Democrats, Republicans battle over voter ID bills

Democrats hope the U.S. Justice Department will intervene if the Republican-controlled General Assembly passes laws imposing more stringent identification requirements on Virginia voters.

Two measures moving through the General Assembly – House Bill 9 and Senate Bill 1 – would prohibit prospective voters from casting official ballots if they can’t show proper identification. Republicans say the bills would help prevent fraud at the polls, but Democrats say the legislation would discourage elderly, minority and low-income people from voting.

Democrats acknowledge that they can’t stop the assembly from passing the bills or Republican Gov. Bob McDonnell from signing them into law. However, under the U.S. Voting Rights Act, the federal government must review such laws because Virginia has a history of racial discrimination in elections.

“It will pass, the governor will sign them, but my hope would be that if nothing else, we could get the Justice Department to put a halt to this,” said Delegate Kenneth Plum, D-Reston.

Proposals to revamp voter identification laws have stirred controversy in Virginia and across the country. Democrats have accused Republicans of trying to prevent certain people – especially groups that tend to favor Democrats – from voting in elections.

“I think it’s a national move on the part of the Republican Party to suppress voter participation, and it concerns me greatly that Virginia would be a part of that,” Plum said. He said he is “opposed to the bills and find them very serious in terms of their consequences.”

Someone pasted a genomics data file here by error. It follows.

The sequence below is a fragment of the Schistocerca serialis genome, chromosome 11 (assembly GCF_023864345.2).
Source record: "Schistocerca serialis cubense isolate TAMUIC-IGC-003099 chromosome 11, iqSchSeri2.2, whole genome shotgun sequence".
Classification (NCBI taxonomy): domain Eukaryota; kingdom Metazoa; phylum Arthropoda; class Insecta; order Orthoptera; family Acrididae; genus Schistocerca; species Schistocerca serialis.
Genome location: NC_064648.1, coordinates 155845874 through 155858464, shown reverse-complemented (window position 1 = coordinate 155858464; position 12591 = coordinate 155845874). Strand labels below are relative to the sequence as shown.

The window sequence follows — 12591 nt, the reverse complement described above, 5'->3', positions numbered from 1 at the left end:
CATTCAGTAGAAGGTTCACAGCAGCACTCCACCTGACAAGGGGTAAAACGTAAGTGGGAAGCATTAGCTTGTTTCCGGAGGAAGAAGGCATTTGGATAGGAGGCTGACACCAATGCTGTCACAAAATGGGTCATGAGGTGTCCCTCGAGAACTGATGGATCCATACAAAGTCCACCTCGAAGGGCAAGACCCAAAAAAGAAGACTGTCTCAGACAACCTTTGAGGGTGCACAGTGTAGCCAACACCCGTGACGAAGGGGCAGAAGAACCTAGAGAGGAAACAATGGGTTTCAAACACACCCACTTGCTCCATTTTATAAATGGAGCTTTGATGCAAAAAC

The GOP bills would revamp existing law for voting in Virginia. Currently, someone without a voter registration card or other identification can vote on Election Day by signing an affidavit that “he is the named registered voter who he claims to be.”

Under SB 1, sponsored by Sen. Stephen Martin, R-Chesterfield, and HB 9, introduced by Delegate Mark Cole, R-Fredericksburg, Virginians without adequate identification would cast “provisional ballots,” not
official ones.

The provisional ballots would be counted only if election officials can verify the voter’s identity. For instance, voters who cast provisional ballots could submit proper identification to the electoral board by email or fax.

Originally, SB 1 would have eliminated the voter registration card from the list of documents people could show to establish their identify. That provision was dropped as the Senate approved the bill.

Indeed, the revised SB 1 would expand the list of acceptable identification to include student ID cards, utility bills, bank statements, paychecks and government checks.

The Senate approved SB 1 on Feb. 6 after Republican Lt. Gov. Bill Bolling cast a tie-breaking vote in favor of the legislation.

The House Committee on Privileges and Elections plans to consider the bill Friday [Feb. 24]. The committee’s meeting starts at 9:30 a.m. in the Ninth Floor Appropriations Committee Room of the General Assembly Building.

The House approved HB 9 on a 69-30 vote on Feb. 1. On Tuesday, the Senate Committee on Privileges and Elections revised the wording, making it consistent with SB 1. The Senate panel then voted 8-7, along party lines, to approve HB 9.

Republicans say the bills are aimed at stopping voter fraud.

“I believe these bills will help ensure the integrity of our elections without denying anyone their right to vote or placing undue burdens upon them,” Cole said. GOP officials say they have evidence of voting fraud in Virginia.

“There have been several instances of voter fraud, including an instance in Fairfax County where not only did a non-citizen vote, but he served as an election officer,” said Delegate Timothy Hugo, R-Centreville.